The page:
TIP #1: Know what constitutes an “Invasion of Privacy”
All private employees have a right to privacy; however, that right to privacy is not absolute. A plaintiff who brings a claim for invasion of privacy must first establish (a) an intrusion into a private place, conversation, or matter; (b) in a manner highly offensive to a reasonable person; and (c) an objectively reasonable expectation of privacy.
TIP #2: Managing Expectations of Privacy
How do employers balance their rights to protect information and their clients with an employee’s rights to privacy? The employer can develop an employment policy agreement and/or general policies and procedures that clearly and unequivocally spell out exactly what the employee should expect from the employer in terms of monitoring data or computers. If the employee is on notice of those things the employer is doing to protect the information, an employee should have a lessened expectation of privacy or no expectation of privacy at all depending on the circumstances.
TIP #3: Policies…we don’t need no stinking policies!
Policies that govern the use of the employer’s communications equipment and systems improve workplace security and protects employees from unfair accusations by others.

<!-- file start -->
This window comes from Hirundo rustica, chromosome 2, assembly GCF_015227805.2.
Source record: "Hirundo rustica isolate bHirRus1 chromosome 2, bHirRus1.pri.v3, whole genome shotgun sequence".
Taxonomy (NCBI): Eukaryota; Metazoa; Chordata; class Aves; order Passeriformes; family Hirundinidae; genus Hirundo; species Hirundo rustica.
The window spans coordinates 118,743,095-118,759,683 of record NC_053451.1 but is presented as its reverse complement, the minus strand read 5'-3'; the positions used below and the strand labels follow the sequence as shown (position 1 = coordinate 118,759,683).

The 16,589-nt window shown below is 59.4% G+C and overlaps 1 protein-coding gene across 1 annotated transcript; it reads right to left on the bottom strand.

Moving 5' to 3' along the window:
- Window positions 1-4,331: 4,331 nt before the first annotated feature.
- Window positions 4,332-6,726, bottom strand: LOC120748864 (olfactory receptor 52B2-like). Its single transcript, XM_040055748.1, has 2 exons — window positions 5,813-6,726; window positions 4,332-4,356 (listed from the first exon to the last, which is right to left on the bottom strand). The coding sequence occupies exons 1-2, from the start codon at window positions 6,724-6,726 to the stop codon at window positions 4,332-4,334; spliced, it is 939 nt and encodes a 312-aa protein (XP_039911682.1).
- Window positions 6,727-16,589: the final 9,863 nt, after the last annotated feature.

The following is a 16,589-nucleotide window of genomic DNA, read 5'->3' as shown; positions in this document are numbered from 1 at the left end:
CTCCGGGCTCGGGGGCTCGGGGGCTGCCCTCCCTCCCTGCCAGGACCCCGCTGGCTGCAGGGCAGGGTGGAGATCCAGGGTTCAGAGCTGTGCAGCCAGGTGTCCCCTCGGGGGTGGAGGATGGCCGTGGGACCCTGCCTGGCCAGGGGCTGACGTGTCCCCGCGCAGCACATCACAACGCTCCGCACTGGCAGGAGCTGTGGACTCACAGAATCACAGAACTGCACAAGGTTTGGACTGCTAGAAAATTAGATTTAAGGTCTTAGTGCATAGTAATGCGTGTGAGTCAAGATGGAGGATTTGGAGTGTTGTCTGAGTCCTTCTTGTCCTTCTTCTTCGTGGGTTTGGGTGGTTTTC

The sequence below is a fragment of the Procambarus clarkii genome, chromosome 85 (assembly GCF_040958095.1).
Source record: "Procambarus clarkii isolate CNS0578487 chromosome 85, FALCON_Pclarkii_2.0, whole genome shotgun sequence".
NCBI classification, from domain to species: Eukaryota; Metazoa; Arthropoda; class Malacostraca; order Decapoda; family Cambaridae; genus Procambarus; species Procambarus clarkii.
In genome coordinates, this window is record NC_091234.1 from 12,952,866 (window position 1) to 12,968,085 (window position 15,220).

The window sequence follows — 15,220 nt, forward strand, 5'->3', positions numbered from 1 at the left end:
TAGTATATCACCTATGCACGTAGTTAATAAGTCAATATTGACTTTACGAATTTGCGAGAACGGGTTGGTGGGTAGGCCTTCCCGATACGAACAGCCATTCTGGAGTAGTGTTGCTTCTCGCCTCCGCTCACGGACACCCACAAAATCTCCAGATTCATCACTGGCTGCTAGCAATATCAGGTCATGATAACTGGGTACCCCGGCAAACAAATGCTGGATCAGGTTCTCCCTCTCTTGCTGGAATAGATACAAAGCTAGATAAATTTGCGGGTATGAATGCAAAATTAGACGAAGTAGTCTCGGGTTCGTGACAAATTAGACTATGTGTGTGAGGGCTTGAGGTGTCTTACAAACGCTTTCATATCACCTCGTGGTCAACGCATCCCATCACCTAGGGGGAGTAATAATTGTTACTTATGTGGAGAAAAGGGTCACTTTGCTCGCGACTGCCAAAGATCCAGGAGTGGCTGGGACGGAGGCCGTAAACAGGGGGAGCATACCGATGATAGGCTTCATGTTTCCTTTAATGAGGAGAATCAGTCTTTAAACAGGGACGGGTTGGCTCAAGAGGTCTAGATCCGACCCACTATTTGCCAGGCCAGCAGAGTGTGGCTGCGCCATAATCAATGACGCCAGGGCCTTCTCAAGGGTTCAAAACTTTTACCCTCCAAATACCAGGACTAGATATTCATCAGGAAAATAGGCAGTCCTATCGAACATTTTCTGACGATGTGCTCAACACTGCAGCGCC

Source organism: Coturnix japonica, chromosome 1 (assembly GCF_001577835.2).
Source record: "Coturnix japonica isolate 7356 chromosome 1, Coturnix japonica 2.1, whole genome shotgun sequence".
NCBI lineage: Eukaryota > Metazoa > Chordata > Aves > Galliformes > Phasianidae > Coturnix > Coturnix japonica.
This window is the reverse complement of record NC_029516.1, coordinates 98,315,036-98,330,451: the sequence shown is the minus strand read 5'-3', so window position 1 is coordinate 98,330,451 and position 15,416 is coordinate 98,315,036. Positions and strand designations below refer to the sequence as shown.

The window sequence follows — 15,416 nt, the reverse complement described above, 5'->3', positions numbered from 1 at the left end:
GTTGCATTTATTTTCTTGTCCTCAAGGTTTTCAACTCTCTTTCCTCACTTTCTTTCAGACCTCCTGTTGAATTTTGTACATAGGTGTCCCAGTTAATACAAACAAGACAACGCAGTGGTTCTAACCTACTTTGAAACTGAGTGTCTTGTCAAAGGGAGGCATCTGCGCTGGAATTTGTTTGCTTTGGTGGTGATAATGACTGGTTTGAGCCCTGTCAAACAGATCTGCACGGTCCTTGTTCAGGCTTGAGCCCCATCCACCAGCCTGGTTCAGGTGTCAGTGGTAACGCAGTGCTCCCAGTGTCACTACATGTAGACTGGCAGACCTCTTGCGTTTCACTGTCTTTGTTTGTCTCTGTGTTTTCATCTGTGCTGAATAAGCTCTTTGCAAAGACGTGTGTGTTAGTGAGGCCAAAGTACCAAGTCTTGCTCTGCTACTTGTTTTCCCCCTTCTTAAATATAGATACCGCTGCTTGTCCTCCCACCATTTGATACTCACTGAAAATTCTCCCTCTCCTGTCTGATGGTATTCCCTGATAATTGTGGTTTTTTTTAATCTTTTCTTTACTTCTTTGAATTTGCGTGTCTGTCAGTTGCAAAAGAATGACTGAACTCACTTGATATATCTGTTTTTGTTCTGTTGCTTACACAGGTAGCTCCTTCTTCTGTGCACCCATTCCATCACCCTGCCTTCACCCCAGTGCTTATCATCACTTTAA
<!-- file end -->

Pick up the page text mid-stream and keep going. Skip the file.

If an employee has access to any of the following – E-mail, text messaging, instant messaging, company or personal cell phones or blackberry-like devices, company owned or personal laptop, desktop computer, tablet, notebook, netbook, smartphone, as well as Internet access, Intranet systems, Virtual Private Network, voice mail, confidential information, valuable equipment, valuable merchandise – the employer should have in effect a relevant policy governing its use.
TIP #4: Acknowledgments
Whether the employers’ policies are contained within an Employee Handbook or provided to the employee via separate memorandum, the policy(ies) themselves and their receipt by the employee should be separately acknowledged in writing.
TIP #5: Updating
Technology is ever changing. As new technology is introduced in the workplace the employer should review existing policies to determine if current policies should be updated or new policies developed and implemented.*
* No Legal Advice Intended: This website includes information about legal issues and legal developments. Such materials are for informational purposes only and may not reflect the most current legal developments. These informational materials are not intended, and should not be taken, as legal advice on any particular set of facts or circumstances. You should contact an attorney for advice on your specific legal problems.